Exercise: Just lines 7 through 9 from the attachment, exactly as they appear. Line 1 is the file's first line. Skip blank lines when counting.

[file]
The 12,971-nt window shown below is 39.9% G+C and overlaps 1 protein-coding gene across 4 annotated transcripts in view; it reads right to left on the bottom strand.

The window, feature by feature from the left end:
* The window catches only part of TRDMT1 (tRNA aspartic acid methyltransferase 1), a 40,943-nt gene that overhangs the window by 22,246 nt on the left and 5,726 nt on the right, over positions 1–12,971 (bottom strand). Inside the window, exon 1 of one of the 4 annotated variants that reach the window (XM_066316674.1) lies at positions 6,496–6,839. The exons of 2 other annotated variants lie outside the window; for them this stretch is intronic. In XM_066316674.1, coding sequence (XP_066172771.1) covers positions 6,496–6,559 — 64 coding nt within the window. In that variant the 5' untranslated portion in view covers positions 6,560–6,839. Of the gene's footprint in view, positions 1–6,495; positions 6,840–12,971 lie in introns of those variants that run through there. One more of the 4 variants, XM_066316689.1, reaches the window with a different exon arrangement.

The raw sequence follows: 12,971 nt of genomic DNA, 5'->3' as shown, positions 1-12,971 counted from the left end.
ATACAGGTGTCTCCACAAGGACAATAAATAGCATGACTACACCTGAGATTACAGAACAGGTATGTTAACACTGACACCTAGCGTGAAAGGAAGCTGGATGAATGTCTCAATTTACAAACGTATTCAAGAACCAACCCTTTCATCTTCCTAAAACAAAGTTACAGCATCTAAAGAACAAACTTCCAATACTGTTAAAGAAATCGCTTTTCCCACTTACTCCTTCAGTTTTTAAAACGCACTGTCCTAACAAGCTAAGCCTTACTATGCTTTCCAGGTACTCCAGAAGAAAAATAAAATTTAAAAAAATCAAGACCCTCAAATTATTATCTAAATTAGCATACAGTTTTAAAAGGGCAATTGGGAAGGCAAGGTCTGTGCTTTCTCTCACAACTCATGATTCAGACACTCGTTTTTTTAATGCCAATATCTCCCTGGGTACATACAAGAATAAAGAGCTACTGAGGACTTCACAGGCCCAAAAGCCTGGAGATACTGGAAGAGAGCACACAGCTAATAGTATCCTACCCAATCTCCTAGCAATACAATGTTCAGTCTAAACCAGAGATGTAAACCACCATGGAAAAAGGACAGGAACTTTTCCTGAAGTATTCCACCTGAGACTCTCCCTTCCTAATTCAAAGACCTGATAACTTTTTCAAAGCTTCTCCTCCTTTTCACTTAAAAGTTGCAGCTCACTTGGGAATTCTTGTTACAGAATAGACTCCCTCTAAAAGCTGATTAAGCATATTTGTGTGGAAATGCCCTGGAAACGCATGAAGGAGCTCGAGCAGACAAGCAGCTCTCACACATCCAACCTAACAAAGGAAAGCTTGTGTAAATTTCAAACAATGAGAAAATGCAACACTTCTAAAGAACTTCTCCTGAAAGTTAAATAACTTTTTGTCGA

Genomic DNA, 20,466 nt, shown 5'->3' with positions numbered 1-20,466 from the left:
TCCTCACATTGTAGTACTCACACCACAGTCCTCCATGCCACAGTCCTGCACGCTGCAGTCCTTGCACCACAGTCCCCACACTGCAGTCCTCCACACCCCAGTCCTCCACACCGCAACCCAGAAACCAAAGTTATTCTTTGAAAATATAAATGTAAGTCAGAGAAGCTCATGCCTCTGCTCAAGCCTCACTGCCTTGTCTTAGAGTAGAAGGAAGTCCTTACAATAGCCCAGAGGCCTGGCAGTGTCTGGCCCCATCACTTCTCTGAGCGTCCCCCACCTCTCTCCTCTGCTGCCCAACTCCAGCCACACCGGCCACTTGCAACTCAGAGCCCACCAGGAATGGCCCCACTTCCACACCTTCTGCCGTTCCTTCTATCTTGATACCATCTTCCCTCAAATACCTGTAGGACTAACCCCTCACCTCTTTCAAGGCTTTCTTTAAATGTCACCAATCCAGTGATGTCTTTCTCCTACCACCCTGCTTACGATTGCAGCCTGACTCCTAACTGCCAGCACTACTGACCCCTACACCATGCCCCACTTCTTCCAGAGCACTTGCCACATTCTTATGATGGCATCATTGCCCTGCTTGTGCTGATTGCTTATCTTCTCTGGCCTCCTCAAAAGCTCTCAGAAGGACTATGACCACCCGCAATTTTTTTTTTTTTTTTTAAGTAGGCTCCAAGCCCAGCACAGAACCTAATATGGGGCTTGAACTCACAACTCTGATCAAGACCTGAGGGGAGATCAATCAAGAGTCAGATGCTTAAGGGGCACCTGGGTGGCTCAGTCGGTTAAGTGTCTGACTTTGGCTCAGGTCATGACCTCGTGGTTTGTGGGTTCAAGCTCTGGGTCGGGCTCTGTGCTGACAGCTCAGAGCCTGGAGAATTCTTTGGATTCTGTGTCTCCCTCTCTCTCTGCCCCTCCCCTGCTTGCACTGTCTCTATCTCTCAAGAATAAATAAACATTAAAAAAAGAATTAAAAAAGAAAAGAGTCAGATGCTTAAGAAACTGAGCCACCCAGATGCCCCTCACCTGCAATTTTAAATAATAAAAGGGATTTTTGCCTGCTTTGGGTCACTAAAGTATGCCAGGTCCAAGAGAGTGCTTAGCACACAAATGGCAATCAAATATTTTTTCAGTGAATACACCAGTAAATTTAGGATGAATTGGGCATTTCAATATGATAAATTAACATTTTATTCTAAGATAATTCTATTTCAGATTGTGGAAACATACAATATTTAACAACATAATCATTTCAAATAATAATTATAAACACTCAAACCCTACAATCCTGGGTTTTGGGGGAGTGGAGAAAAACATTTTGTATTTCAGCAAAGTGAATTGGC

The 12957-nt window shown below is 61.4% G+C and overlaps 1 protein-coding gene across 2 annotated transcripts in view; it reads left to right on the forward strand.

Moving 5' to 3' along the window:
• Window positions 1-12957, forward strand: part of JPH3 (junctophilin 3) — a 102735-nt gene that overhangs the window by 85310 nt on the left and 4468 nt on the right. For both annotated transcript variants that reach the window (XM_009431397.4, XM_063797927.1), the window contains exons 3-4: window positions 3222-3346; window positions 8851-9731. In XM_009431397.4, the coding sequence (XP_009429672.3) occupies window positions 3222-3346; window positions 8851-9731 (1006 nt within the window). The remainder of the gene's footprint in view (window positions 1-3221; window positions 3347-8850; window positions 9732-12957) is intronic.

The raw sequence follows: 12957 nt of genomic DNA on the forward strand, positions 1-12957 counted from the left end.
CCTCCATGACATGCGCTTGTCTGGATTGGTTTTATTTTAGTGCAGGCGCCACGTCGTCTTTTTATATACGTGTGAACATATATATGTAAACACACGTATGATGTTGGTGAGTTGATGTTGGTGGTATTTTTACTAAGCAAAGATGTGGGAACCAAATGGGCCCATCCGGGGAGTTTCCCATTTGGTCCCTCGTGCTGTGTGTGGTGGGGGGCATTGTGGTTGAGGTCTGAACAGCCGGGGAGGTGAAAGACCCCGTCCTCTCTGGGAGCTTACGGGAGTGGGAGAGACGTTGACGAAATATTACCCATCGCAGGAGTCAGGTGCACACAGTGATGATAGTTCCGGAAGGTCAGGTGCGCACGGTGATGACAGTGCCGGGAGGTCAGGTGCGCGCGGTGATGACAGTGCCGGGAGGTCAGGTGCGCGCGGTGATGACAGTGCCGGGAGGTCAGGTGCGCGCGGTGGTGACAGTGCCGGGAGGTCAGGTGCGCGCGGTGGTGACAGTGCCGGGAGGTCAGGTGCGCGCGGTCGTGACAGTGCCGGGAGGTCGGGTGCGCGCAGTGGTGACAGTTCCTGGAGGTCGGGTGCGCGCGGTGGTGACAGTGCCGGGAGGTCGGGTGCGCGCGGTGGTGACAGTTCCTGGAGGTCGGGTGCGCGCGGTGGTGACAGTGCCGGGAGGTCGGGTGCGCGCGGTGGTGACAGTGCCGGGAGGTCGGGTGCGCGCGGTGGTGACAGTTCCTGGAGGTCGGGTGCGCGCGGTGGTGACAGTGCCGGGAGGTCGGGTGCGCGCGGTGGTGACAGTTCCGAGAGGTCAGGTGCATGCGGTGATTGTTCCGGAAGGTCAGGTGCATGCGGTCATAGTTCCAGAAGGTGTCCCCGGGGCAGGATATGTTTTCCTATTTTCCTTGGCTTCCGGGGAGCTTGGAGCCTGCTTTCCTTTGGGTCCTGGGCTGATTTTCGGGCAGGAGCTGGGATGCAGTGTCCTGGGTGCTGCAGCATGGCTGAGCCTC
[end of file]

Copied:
TCCTCACATTGTAGTACTCACACCACAGTCCTCCATGCCACAGTCCTGCACGCTGCAGTCCTTGCACCACAGTCCCCACACTGCAGTCCTCCACACCCCAGTCCTCCACACCGCAACCCAGAAACCAAAGTTATTCTTTGAAAATATAAATGTAAGTCAGAGAAGCTCATGCCTCTGCTCAAGCCTCACTGCCTTGTCTTAGAGTAGAAGGAAGTCCTTACAATAGCCCAGAGGCCTGGCAGTGTCTGGCCCCATCACTTCTCTGAGCGTCCCCCACCTCTCTCCTCTGCTGCCCAACTCCAGCCACACCGGCCACTTGCAACTCAGAGCCCACCAGGAATGGCCCCACTTCCACACCTTCTGCCGTTCCTTCTATCTTGATACCATCTTCCCTCAAATACCTGTAGGACTAACCCCTCACCTCTTTCAAGGCTTTCTTTAAATGTCACCAATCCAGTGATGTCTTTCTCCTACCACCCTGCTTACGATTGCAGCCTGACTCCTAACTGCCAGCACTACTGACCCCTACACCATGCCCCACTTCTTCCAGAGCACTTGCCACATTCTTATGATGGCATCATTGCCCTGCTTGTGCTGATTGCTTATCTTCTCTGGCCTCCTCAAAAGCTCTCAGAAGGACTATGACCACCCGCAATTTTTTTTTTTTTTTTTAAGTAGGCTCCAAGCCCAGCACAGAACCTAATATGGGGCTTGAACTCACAACTCTGATCAAGACCTGAGGGGAGATCAATCAAGAGTCAGATGCTTAAGGGGCACCTGGGTGGCTCAGTCGGTTAAGTGTCTGACTTTGGCTCAGGTCATGACCTCGTGGTTTGTGGGTTCAAGCTCTGGGTCGGGCTCTGTGCTGACAGCTCAGAGCCTGGAGAATTCTTTGGATTCTGTGTCTCCCTCTCTCTCTGCCCCTCCCCTGCTTGCACTGTCTCTATCTCTCAAGAATAAATAAACATTAAAAAAAGAATTAAAAAAGAAAAGAGTCAGATGCTTAAGAAACTGAGCCACCCAGATGCCCCTCACCTGCAATTTTAAATAATAAAAGGGATTTTTGCCTGCTTTGGGTCACTAAAGTATGCCAGGTCCAAGAGAGTGCTTAGCACACAAATGGCAATCAAATATTTTTTCAGTGAATACACCAGTAAATTTAGGATGAATTGGGCATTTCAATATGATAAATTAACATTTTATTCTAAGATAATTCTATTTCAGATTGTGGAAACATACAATATTTAACAACATAATCATTTCAAATAATAATTATAAACACTCAAACCCTACAATCCTGGGTTTTGGGGGAGTGGAGAAAAACATTTTGTATTTCAGCAAAGTGAATTGGC

The 12957-nt window shown below is 61.4% G+C and overlaps 1 protein-coding gene across 2 annotated transcripts in view; it reads left to right on the forward strand.

Moving 5' to 3' along the window: